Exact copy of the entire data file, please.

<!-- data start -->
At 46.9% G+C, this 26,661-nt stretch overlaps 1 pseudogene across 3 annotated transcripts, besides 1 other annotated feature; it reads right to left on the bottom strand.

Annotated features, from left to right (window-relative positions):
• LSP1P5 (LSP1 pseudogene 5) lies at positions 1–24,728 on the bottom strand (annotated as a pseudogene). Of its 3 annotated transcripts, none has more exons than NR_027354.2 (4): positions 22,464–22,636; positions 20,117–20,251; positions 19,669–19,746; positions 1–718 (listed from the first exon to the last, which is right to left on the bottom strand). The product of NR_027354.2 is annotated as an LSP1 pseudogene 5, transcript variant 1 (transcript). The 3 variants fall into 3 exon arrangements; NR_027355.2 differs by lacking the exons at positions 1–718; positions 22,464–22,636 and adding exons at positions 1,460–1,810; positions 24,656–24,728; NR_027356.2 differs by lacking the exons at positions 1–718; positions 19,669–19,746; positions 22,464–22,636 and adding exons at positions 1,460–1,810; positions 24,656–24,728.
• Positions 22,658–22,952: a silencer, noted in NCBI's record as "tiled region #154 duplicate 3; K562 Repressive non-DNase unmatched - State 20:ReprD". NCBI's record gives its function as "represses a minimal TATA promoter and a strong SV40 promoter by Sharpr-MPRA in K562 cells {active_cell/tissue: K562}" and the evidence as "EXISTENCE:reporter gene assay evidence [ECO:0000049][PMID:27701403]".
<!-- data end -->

At 46.9% G+C, this 26,661-nt stretch overlaps 1 pseudogene across 3 annotated transcripts, besides 1 other annotated feature; it reads right to left on the bottom strand.

Annotated features, from left to right (window-relative positions):
• LSP1P5 (LSP1 pseudogene 5) lies at positions 1–24,728 on the bottom strand (annotated as a pseudogene). Of its 3 annotated transcripts, none has more exons than NR_027354.2 (4): positions 22,464–22,636; positions 20,117–20,251; positions 19,669–19,746; positions 1–718 (listed from the first exon to the last, which is right to left on the bottom strand). The product of NR_027354.2 is annotated as an LSP1 pseudogene 5, transcript variant 1 (transcript). The 3 variants fall into 3 exon arrangements; NR_027355.2 differs by lacking the exons at positions 1–718; positions 22,464–22,636 and adding exons at positions 1,460–1,810; positions 24,656–24,728; NR_027356.2 differs by lacking the exons at positions 1–718; positions 19,669–19,746; positions 22,464–22,636 and adding exons at positions 1,460–1,810; positions 24,656–24,728.
• Positions 22,658–22,952: a silencer, noted in NCBI's record as "tiled region #154 duplicate 3; K562 Repressive non-DNase unmatched - State 20:ReprD". NCBI's record gives its function as "represses a minimal TATA promoter and a strong SV40 promoter by Sharpr-MPRA in K562 cells {active_cell/tissue: K562}" and the evidence as "EXISTENCE:reporter gene assay evidence [ECO:0000049][PMID:27701403]".